Reforming the Teamsters: An Interview with Tom Leedham

Tom Leedham talks to Teamsters at United Parcel Service. On Hoffa’s watch, Leedham says, UPS has made a major part of its business non-union. Photo: Jim West.

Tom Leedham, principal officer of Teamsters Local 206 in Oregon, is challenging IBT President James Hoffa on a reform slate in this year’s Teamster elections. Leedham’s Strong Contracts/Good Pensions slate — and its rank-and-file supporters — won a big victory when their campaign was accredited for the 2006 International elections.

In just over a month, rank-and-file Teamsters collected more than 55,000 signatures at barns and loading docks, more than was required to gain accreditation. Looking ahead to the Teamsters’ convention in June, the campaign is now helping rank and filers organize reform slates in their locals to run for convention delegate.

Leedham took some time from the campaign whirlwind to talk with Labor Notes about his vision for transforming one of the nation’s biggest unions—and for the labor movement more broadly.

Leedham will be a featured main panel speaker at the upcoming 2006 Labor Notes Conference.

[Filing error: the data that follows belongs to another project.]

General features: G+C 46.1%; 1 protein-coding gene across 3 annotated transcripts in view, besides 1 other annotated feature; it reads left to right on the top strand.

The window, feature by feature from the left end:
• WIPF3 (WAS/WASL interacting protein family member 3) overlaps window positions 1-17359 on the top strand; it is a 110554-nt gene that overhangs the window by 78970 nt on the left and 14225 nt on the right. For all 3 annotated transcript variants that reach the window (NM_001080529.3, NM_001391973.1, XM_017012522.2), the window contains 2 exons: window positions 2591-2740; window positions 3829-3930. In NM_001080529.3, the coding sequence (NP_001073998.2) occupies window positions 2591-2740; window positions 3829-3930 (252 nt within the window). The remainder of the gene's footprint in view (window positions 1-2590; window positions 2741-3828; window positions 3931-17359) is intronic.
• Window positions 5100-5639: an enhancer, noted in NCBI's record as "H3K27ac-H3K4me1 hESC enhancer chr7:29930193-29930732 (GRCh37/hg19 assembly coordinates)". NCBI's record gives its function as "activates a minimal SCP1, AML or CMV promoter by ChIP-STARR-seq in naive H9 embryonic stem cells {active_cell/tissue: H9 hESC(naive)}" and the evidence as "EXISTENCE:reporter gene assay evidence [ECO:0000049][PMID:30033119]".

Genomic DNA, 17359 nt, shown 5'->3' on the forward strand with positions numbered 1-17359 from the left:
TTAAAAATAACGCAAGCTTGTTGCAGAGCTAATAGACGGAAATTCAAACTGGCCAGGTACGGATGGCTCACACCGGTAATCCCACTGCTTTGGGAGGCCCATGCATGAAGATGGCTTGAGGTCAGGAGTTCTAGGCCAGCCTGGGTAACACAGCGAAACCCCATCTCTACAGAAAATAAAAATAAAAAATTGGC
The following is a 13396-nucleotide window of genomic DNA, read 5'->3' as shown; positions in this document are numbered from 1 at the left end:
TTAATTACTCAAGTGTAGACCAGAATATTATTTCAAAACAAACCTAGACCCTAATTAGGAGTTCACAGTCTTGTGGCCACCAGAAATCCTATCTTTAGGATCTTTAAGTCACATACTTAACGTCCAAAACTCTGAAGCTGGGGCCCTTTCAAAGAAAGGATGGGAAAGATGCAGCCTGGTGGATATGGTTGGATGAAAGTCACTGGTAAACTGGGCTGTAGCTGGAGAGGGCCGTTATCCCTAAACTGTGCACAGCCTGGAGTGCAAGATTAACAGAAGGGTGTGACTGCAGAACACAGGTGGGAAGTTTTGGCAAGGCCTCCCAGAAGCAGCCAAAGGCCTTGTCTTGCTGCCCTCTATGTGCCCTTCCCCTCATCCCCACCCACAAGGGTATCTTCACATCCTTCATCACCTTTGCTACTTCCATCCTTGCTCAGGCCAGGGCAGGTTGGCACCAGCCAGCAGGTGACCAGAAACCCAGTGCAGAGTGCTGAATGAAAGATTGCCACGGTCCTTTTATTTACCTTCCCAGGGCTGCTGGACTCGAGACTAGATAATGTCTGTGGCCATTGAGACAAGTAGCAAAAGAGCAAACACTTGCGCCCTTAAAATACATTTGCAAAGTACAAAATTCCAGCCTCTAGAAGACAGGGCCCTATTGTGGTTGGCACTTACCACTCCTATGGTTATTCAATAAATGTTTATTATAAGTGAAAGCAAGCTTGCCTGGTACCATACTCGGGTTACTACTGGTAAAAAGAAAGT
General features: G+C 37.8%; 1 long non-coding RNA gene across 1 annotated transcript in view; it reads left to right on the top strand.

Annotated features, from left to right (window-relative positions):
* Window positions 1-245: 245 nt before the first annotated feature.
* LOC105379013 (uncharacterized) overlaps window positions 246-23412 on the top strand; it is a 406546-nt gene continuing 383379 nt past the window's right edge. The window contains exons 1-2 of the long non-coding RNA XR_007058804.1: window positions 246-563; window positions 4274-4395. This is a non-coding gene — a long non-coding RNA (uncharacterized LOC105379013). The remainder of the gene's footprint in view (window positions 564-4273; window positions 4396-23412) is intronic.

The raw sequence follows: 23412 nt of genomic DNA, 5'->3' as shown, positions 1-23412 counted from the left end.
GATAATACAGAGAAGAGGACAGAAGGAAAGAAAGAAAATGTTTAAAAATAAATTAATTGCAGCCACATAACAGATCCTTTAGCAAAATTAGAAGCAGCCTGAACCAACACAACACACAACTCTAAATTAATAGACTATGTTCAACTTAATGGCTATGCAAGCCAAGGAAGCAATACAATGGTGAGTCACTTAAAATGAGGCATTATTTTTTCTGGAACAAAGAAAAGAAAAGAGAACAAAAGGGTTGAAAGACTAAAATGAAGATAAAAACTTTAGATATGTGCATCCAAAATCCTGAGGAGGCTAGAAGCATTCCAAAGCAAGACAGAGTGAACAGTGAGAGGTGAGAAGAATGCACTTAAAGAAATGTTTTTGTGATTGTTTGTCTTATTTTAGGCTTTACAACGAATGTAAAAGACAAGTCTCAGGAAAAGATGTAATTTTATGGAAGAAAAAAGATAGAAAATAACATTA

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Your slate is called the “Strong Contracts/Good Pensions” slate, but I’m sure President Hoffa would argue that he also stands for strong contracts and good pensions. How does your slate’s approach differ from Hoffa’s?

You have to look at the track records. I’ve been a working Teamster and officer for over 20 years. Before reformers took over here at Local 206, our healthcare and pensions were in shambles. The local’s health care trust was broke. We had any number of two-tier and even three-tier contracts [allowing the companies to divide members by paying lower pay and benefits to the new hires].

It took years of hard work—and rank and file organization—to turn that around. We eliminated the two-tier contracts. We worked together. We used one-on-one member organizing—the model of the UPS contract campaign. This is what we are about as a campaign.

Hoffa’s record is more about the appearance of power than actual power. It’s not about going back to members to build that power. The Hoffa record is more about pensions cuts, weak contracts, and declining membership.

Look at the facts: this is the first time pensions have been cut in this way in the history of our union. Accrual rates have been cut more than half in some of the funds. In the Western Fund—which is completely funded—some members have seen cuts up to 25 percent. And it’s worse in other places. In the Central States Pensions Fund we’ve lost “30 and out” retirement.

And this is all in addition to a shrinking membership. We’ve failed to organize in our core industries.

You’ve been in the Teamsters for many years. What’s changed in the union since Hoffa was first elected in 1998?